We are the mashup of all the things we let into our life.

We are the mashup of all the things we let into our life.
The music in my heart I bore, Long after it was heard no more ---William Wordsworth

Thursday, 28 July 2016

Serenade for Winds

I awakened to a distant, pulsating sound that soon dwindled into silence. I listened rigid and heard nothing but the creep of blood in my ears and the occasional sigh of the wind around me. Gray and shadowy was the world. The weather and scene without seemed to mimic those of my feelings within - everything was draped in unrelieved shades of gray. Shrubs of Juniper and Cranberry, and pine varieties, were grayish black; those of the broad leaved sort, were grayish green; the crags and the eternal hills were grayish brown; the sky, dropping behind all, gray of the purest melancholy, curdled and the clouds arranged themselves into little clumps like strewn cotton wool.
And I drifted  solitary through its vast mysteries.

Raucous and throaty cries, like those belonging to larks or linnets or finches, sounded harsh in my ears as I thus wandered like a zephyr; as if I was an intruder in their midst. A remote, palpable question of where I might be drifted and hovered in my mind. I found myself standing astonished on the edge of a precipice : a steep, dark and dreadful abyss whence great pulsing clouds of white steam rolled upwards.
I felt giddy yet excited; my emotions penetrated by something inexplicable and pregnant with uncertainty. I felt naked. I felt as though perhaps a wounded bird may feel into clear air knowing that a hawk wings above and that it will swoop and be gobbled up. As though perhaps Dante Alighieri might have felt when he found himself one day at a fateful doorway which he hesitated to enter.  

What is this spirit in man that urges him to forever depart from happiness? This restlessness and indefatigable desire to toil and to place himself in danger?
It is merely because there is no passion in nature so demoniacally impatient, as that of him, who shuddering upon the edge of a precipice, thus meditates a plunge. To indulge for a moment, at any attempt at thought, is to be inevitably lost.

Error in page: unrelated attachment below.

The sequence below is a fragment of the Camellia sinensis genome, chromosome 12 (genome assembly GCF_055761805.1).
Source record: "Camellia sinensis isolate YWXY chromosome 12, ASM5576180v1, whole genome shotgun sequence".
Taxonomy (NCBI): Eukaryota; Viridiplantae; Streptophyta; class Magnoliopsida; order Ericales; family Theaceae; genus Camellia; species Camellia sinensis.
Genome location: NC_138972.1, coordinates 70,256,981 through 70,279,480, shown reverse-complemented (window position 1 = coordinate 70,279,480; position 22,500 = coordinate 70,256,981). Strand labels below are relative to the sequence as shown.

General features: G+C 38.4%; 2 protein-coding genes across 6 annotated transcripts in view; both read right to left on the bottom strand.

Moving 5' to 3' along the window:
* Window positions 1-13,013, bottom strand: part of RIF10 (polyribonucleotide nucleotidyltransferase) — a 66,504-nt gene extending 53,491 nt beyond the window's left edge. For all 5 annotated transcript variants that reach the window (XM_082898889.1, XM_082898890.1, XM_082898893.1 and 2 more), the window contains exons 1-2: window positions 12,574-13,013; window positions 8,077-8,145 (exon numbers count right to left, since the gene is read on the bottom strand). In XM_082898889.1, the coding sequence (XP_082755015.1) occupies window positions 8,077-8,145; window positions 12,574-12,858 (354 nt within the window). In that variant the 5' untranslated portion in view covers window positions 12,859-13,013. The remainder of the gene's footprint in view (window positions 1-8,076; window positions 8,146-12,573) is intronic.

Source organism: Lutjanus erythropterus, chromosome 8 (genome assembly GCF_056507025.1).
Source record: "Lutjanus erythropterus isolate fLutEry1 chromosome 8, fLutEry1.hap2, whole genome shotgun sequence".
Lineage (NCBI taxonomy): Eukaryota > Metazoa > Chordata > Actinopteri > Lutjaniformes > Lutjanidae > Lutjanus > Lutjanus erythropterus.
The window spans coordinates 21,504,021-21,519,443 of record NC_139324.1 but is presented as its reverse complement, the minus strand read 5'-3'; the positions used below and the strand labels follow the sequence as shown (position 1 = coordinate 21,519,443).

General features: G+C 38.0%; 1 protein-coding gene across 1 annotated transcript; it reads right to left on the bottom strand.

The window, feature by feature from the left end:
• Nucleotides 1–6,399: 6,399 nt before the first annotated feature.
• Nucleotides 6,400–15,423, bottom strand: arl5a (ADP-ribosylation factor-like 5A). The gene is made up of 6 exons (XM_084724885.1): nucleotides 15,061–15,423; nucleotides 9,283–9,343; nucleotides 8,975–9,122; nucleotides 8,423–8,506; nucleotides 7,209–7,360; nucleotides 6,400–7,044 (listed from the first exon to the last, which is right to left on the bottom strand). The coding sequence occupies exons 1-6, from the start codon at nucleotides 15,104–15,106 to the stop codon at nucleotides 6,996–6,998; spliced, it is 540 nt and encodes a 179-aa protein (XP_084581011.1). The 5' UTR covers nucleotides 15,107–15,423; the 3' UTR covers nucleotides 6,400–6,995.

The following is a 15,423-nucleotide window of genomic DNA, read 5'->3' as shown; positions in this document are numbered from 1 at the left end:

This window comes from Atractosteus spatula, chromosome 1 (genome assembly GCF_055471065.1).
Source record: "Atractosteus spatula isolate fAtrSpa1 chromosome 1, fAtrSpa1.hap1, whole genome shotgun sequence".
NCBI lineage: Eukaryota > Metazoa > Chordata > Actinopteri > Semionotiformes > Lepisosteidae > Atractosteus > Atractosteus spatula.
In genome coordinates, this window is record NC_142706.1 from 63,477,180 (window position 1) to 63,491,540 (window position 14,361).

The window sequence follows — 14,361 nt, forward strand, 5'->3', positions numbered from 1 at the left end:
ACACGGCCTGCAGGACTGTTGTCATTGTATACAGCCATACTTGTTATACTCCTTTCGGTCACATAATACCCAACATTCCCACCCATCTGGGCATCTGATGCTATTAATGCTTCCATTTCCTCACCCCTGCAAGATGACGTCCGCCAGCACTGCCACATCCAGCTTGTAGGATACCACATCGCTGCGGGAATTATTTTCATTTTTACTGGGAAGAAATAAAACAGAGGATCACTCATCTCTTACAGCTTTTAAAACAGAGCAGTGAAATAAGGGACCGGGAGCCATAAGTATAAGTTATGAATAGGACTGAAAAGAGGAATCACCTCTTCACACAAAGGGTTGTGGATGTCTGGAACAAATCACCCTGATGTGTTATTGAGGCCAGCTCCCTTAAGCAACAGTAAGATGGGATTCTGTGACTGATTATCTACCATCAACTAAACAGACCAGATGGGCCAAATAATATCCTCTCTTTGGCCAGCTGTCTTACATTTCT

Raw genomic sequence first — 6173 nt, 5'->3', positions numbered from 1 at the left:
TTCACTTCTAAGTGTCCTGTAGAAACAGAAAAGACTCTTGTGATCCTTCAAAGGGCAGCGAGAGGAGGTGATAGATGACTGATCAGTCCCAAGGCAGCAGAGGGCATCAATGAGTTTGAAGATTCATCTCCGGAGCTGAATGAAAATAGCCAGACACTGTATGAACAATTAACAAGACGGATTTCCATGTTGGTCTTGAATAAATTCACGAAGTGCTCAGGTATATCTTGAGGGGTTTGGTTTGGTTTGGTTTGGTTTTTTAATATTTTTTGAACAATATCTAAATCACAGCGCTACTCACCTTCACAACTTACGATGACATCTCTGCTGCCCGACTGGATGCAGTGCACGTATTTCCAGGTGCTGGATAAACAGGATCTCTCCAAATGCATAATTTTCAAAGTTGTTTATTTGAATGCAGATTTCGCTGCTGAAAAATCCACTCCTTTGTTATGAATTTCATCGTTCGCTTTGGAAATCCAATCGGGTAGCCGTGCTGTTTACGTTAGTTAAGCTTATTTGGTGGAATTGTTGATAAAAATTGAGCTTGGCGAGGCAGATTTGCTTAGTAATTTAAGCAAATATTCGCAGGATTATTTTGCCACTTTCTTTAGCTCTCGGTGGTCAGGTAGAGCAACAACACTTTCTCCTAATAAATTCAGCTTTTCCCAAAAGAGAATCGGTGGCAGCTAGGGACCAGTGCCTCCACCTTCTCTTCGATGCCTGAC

We perpetrate them merely because we feel that we should not. 

It was this restlessness, this insecurity perhaps, that drove me further and further afield in my explorations. 
It was maybe a while or so since I stopped hearing the various sounds accompanying me as I thus wandered, pensive and engrossed in my own whirl of thoughts. There were no warning cries from birds, no rustling of the leaves and no whistling of the wind; just the crunch of gravel under my shoes.
The silence was deafening.
It was then, that I began to feel the need of fellowship. I wanted to question, wanted to feel; wanted to relate my experience. 
As the hush of the evening crept over the world, the sun touched the mountains and swiftly became a blazing hemisphere of liquid flame and sank.
Then, slowly and softly the myriad colors of the evening sky mingled into each other and enwrapping the world fold after fold into deepening blue, came the night. The icy chill of the night pierced my bones and entranced by the splendor of the sight, I sat down and mused. 
In the sky, one bright star shone kindly and steadily like the face of an old friend.

At last, I realized the full temerity of my voyage as I began to feel the pull of the earth upon my being, drawing me back to my life. 
I reclined upon the ground and gazed at the multitude of stars twinkling in the sky above, wondering at how many people like me would  be out there searching for solace.
A cool breeze had started blowing from the west and the leaves resumed their rustling.
A smile danced on my lips and I whistled a half remembered tune, in the hope that this musical note would remain suspended in the air for someone else to be a companion for.

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